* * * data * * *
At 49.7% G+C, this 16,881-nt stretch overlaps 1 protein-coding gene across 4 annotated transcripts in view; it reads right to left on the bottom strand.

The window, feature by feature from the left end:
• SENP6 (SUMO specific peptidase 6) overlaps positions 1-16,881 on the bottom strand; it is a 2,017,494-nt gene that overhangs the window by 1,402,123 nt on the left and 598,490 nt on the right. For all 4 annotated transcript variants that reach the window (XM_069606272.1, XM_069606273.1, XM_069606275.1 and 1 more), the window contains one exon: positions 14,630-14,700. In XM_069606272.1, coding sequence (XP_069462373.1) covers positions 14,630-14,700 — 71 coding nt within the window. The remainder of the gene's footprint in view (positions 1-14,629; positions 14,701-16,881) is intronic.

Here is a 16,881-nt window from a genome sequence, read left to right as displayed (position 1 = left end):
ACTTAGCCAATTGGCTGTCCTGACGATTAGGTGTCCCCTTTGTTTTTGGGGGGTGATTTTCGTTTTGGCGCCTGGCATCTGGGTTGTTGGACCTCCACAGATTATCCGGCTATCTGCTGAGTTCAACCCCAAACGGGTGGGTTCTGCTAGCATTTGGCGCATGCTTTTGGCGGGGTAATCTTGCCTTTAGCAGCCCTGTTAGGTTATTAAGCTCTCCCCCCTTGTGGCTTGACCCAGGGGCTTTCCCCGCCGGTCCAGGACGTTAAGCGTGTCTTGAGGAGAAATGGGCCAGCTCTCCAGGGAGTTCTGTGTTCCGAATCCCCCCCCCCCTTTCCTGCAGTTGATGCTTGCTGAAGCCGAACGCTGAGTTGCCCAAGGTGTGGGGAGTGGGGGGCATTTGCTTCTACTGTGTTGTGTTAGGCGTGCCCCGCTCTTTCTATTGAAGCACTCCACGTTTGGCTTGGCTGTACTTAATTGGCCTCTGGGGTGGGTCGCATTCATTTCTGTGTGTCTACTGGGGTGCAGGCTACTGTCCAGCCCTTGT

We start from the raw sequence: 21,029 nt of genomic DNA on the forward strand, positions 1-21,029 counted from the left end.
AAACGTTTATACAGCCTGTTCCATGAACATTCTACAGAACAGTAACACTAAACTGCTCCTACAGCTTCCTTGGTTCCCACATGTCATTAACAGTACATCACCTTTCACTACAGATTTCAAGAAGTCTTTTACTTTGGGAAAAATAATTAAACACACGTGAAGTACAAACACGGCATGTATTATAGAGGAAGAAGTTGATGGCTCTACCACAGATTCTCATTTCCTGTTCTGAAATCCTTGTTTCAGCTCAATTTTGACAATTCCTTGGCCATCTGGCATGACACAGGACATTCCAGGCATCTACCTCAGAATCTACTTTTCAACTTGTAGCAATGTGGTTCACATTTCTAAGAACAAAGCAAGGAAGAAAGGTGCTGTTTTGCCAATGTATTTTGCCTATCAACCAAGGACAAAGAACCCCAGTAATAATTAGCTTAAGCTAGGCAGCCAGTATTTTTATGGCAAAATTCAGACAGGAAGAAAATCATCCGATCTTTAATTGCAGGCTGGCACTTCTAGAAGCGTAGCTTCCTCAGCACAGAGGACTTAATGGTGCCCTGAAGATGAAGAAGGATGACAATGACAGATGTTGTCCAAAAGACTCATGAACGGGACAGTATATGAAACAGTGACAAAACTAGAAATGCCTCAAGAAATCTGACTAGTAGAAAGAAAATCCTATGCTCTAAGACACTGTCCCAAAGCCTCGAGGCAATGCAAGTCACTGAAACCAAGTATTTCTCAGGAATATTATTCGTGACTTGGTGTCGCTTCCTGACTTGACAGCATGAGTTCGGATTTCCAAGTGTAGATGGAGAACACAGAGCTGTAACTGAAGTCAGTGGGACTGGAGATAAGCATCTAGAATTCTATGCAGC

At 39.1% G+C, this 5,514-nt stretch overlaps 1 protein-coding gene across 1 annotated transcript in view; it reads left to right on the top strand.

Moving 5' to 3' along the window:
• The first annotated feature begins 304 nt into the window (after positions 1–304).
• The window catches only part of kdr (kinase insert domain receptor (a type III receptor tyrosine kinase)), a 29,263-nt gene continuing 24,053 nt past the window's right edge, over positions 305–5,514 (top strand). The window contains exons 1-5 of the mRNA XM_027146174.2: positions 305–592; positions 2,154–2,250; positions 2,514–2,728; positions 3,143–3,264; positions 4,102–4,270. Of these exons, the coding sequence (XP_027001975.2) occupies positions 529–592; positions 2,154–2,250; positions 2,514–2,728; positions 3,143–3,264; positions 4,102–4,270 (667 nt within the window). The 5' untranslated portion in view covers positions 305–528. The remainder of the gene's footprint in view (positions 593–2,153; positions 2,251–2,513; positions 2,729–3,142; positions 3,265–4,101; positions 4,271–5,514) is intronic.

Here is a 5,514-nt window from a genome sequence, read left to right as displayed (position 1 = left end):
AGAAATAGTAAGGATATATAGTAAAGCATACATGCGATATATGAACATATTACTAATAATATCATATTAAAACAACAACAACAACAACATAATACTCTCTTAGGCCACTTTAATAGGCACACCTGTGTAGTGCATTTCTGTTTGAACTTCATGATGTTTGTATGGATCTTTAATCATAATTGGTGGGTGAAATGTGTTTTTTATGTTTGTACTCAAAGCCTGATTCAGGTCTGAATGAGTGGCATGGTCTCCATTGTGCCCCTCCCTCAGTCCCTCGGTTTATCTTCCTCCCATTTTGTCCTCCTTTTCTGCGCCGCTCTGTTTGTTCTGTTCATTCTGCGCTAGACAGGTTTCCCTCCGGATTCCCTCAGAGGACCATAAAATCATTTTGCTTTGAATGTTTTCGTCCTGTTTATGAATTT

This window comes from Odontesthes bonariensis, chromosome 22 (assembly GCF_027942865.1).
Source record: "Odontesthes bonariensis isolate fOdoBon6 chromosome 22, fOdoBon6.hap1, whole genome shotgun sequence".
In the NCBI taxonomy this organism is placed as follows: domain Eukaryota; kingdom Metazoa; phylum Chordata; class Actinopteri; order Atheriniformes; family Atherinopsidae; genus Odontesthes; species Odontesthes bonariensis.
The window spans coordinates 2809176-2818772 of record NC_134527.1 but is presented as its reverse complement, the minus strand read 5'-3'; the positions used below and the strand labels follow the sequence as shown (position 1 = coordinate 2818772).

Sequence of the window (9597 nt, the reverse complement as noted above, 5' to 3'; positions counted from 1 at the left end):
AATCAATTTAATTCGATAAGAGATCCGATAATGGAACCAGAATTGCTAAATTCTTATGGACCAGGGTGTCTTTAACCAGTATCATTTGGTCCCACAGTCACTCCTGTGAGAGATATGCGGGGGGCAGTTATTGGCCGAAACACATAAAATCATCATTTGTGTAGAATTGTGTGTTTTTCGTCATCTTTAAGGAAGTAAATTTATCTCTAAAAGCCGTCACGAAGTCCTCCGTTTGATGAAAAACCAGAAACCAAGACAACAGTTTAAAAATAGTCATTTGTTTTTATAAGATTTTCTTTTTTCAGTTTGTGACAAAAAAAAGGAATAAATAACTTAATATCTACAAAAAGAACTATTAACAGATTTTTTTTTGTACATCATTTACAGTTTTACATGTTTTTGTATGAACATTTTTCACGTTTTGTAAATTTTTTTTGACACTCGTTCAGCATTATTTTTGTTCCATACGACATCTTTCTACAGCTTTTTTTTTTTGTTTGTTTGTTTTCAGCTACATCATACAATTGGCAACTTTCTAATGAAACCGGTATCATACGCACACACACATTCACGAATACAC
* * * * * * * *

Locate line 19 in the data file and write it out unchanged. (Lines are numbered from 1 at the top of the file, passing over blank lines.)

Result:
AATCAATTTAATTCGATAAGAGATCCGATAATGGAACCAGAATTGCTAAATTCTTATGGACCAGGGTGTCTTTAACCAGTATCATTTGGTCCCACAGTCACTCCTGTGAGAGATATGCGGGGGGCAGTTATTGGCCGAAACACATAAAATCATCATTTGTGTAGAATTGTGTGTTTTTCGTCATCTTTAAGGAAGTAAATTTATCTCTAAAAGCCGTCACGAAGTCCTCCGTTTGATGAAAAACCAGAAACCAAGACAACAGTTTAAAAATAGTCATTTGTTTTTATAAGATTTTCTTTTTTCAGTTTGTGACAAAAAAAAGGAATAAATAACTTAATATCTACAAAAAGAACTATTAACAGATTTTTTTTTGTACATCATTTACAGTTTTACATGTTTTTGTATGAACATTTTTCACGTTTTGTAAATTTTTTTTGACACTCGTTCAGCATTATTTTTGTTCCATACGACATCTTTCTACAGCTTTTTTTTTTTGTTTGTTTGTTTTCAGCTACATCATACAATTGGCAACTTTCTAATGAAACCGGTATCATACGCACACACACATTCACGAATACAC